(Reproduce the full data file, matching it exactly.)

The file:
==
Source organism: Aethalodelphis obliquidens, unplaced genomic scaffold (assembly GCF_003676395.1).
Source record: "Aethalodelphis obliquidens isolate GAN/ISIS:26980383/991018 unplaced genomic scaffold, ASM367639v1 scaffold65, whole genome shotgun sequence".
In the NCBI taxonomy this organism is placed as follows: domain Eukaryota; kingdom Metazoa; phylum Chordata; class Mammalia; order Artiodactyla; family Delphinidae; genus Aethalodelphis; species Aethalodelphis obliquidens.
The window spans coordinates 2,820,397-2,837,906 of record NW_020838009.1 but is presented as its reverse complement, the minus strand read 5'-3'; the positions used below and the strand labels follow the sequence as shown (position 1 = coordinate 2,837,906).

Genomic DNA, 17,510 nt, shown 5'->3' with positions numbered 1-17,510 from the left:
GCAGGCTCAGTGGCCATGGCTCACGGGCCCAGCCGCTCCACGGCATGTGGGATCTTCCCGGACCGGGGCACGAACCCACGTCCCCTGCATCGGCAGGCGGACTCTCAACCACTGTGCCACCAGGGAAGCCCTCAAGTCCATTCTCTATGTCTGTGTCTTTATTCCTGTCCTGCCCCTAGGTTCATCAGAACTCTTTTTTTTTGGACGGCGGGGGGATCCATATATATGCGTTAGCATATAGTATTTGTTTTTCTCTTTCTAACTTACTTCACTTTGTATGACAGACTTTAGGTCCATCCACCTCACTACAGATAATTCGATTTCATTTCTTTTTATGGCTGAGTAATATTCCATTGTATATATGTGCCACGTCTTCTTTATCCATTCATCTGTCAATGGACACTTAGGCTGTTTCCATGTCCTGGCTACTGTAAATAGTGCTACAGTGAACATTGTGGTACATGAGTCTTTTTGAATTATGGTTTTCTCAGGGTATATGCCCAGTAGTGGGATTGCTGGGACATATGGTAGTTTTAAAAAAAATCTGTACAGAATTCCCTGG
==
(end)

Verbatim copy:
Source organism: Aethalodelphis obliquidens, unplaced genomic scaffold (assembly GCF_003676395.1).
Source record: "Aethalodelphis obliquidens isolate GAN/ISIS:26980383/991018 unplaced genomic scaffold, ASM367639v1 scaffold65, whole genome shotgun sequence".
In the NCBI taxonomy this organism is placed as follows: domain Eukaryota; kingdom Metazoa; phylum Chordata; class Mammalia; order Artiodactyla; family Delphinidae; genus Aethalodelphis; species Aethalodelphis obliquidens.
The window spans coordinates 2,820,397-2,837,906 of record NW_020838009.1 but is presented as its reverse complement, the minus strand read 5'-3'; the positions used below and the strand labels follow the sequence as shown (position 1 = coordinate 2,837,906).

Genomic DNA, 17,510 nt, shown 5'->3' with positions numbered 1-17,510 from the left:
GCAGGCTCAGTGGCCATGGCTCACGGGCCCAGCCGCTCCACGGCATGTGGGATCTTCCCGGACCGGGGCACGAACCCACGTCCCCTGCATCGGCAGGCGGACTCTCAACCACTGTGCCACCAGGGAAGCCCTCAAGTCCATTCTCTATGTCTGTGTCTTTATTCCTGTCCTGCCCCTAGGTTCATCAGAACTCTTTTTTTTTGGACGGCGGGGGGATCCATATATATGCGTTAGCATATAGTATTTGTTTTTCTCTTTCTAACTTACTTCACTTTGTATGACAGACTTTAGGTCCATCCACCTCACTACAGATAATTCGATTTCATTTCTTTTTATGGCTGAGTAATATTCCATTGTATATATGTGCCACGTCTTCTTTATCCATTCATCTGTCAATGGACACTTAGGCTGTTTCCATGTCCTGGCTACTGTAAATAGTGCTACAGTGAACATTGTGGTACATGAGTCTTTTTGAATTATGGTTTTCTCAGGGTATATGCCCAGTAGTGGGATTGCTGGGACATATGGTAGTTTTAAAAAAAATCTGTACAGAATTCCCTGG